post #34 of 58
You can bury conduit behind drywall too. It doesn't need to be connected to a LV ring or box, as long as you can find it later. I dislike blank plates. I have a few myself, that will disappear next time we paint those rooms.

Speaker wires won't change. Run 2-conductor speaker cables to each potential speaker location, and skip the conduit to speaker locations. Bury unused speaker cables.

Hire an experienced lighting designer, to help avoid banks of switches and dimmers. You can pay hourly for consulting, or free consulting if lighting control is purchased through the designer.
post #35 of 58
Quote:
Originally Posted by elmerfudII View Post

I'll share the solution when we come up with one. Still waiting for some comment from Napolean.

Sounds good.
post #36 of 58
Thread Starter 
Quote:
Originally Posted by Neurorad View Post

You can bury conduit behind drywall too. It doesn't need to be connected to a LV ring or box, as long as you can find it later. I dislike blank plates. I have a few myself, that will disappear next time we paint those rooms.

I don't understand how you would make use of conduit without a low voltage box. Dangle a wire out of the drywall ? And its not easy to connect conduit to a box once the drywall is done.
Quote:
Speaker wires won't change. Run 2-conductor speaker cables to each potential speaker location, and skip the conduit to speaker locations. Bury unused speaker cables.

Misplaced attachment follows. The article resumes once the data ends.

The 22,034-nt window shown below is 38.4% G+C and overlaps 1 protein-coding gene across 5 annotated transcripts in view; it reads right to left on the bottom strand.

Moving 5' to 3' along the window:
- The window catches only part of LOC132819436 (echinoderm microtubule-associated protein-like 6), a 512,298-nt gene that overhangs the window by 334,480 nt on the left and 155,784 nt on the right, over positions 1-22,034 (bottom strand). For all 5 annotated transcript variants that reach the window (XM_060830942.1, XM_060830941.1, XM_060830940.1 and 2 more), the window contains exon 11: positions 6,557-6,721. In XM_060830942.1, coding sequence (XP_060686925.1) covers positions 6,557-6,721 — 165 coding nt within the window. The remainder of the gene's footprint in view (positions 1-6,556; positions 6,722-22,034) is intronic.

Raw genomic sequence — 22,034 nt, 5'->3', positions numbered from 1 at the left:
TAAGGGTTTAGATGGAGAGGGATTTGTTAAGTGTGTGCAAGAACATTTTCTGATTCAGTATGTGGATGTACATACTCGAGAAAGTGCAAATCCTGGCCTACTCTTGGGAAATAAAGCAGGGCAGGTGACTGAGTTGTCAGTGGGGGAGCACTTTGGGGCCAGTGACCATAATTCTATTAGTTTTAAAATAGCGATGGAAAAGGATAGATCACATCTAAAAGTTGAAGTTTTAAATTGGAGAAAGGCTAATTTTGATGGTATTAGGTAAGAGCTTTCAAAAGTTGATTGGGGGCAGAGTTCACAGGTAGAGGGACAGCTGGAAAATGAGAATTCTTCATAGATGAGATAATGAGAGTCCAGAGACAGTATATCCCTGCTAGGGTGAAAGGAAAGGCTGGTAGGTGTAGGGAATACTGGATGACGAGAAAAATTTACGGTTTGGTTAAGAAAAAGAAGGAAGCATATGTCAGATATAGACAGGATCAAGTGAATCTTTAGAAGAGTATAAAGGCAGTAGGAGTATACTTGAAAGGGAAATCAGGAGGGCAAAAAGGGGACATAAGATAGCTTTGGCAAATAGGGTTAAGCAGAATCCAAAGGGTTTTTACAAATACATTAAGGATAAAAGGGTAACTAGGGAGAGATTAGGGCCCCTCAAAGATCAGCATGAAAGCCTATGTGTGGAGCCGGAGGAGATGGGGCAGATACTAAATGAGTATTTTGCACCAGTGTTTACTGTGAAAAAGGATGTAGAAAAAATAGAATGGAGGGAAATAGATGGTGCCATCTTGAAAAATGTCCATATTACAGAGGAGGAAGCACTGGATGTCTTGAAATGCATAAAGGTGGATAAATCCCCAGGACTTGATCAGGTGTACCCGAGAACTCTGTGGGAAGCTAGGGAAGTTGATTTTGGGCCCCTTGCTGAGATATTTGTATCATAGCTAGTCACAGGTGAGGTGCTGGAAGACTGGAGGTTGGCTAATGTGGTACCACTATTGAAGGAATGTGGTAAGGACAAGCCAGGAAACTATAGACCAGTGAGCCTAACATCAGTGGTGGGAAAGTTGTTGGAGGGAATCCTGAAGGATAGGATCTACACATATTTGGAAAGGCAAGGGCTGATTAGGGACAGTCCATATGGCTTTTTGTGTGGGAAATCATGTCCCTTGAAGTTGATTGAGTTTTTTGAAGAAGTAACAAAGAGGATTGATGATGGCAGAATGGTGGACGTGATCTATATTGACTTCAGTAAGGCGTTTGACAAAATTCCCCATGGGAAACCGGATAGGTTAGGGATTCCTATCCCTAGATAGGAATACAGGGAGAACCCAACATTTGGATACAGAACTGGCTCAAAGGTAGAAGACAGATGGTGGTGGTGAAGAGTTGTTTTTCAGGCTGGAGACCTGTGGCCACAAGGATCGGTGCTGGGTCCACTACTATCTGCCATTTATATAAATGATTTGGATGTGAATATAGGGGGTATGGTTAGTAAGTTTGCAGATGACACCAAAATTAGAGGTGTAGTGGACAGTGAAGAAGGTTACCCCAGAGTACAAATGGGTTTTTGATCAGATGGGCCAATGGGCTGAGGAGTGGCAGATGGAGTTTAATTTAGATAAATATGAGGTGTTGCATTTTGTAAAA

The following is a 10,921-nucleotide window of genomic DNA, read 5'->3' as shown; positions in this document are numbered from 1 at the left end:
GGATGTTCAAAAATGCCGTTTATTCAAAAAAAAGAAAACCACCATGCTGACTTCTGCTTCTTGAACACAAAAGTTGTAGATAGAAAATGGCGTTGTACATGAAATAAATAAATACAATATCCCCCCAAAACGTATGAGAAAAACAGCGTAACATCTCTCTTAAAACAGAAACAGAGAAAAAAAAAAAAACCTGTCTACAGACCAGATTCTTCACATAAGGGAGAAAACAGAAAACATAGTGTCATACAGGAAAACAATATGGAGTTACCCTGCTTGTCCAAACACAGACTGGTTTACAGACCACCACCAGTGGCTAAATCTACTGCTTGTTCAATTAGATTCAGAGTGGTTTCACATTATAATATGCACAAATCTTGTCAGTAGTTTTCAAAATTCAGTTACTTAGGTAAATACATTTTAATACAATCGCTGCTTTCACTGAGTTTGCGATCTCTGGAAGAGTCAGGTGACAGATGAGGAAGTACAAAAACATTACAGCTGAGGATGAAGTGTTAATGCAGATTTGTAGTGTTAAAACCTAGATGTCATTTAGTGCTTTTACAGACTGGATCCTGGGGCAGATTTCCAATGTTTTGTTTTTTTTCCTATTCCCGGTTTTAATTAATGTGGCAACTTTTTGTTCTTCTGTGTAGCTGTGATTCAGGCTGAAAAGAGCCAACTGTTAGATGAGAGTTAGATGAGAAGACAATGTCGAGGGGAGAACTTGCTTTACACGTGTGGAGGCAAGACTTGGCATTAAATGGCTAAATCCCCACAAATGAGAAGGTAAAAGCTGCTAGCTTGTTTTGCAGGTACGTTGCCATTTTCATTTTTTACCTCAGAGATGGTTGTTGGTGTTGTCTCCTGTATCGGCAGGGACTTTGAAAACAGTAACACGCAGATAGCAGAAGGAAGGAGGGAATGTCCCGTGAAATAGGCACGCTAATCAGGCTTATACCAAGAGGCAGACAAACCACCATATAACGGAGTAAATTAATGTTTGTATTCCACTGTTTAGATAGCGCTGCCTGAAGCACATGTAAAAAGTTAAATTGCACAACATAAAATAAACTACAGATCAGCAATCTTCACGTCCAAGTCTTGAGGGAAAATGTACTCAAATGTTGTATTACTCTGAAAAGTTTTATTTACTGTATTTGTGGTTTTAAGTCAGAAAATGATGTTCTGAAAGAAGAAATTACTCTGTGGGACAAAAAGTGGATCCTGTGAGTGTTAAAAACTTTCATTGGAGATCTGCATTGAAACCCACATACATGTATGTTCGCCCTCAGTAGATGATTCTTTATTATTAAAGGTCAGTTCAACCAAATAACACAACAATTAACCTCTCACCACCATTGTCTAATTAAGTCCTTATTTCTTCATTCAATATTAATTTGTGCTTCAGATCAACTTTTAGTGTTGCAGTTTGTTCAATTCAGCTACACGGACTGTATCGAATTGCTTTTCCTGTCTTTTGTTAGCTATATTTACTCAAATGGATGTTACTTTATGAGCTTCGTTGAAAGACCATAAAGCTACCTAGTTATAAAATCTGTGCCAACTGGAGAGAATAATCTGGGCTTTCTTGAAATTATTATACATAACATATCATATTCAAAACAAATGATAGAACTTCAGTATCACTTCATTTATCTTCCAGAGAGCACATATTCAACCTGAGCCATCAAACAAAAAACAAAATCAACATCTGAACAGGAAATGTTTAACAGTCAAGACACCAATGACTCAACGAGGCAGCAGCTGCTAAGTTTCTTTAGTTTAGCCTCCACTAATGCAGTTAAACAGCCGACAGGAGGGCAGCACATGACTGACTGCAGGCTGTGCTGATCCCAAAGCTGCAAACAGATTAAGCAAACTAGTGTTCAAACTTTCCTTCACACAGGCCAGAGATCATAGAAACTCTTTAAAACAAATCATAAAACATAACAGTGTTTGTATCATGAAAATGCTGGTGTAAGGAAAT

Really ? Speaker wires have already changed. Used to be simple pair of 18 ga. Now if the speakers are self amplified you'll want to run shielded or twisted and maybe even AC power or at least low voltage power. Who knows what the current tech will be in 5, 10 years. Ethernet ? Coax ? Fiber ?
Quote:
Hire an experienced lighting designer, to help avoid banks of switches and dimmers. You can pay hourly for consulting, or free consulting if lighting control is purchased through the designer.
Its a $2M house. Designers were used. Light switches were grouped for ease of use. Yes, there are automation protocols that can be used to hide all the switches, but none that we wanted to commit to wiring the house for because its still an emerging field. Lots of proprietary finicky tech out there that mostly works but doesn't or at least not very well.

Having said that, all of the those switches can be replaced with ZWave models in an hour. If I had to chose anything right now, it would be based on ZWave. In 5 years that might change, thus we stuck with conventional switching for now.
post #37 of 58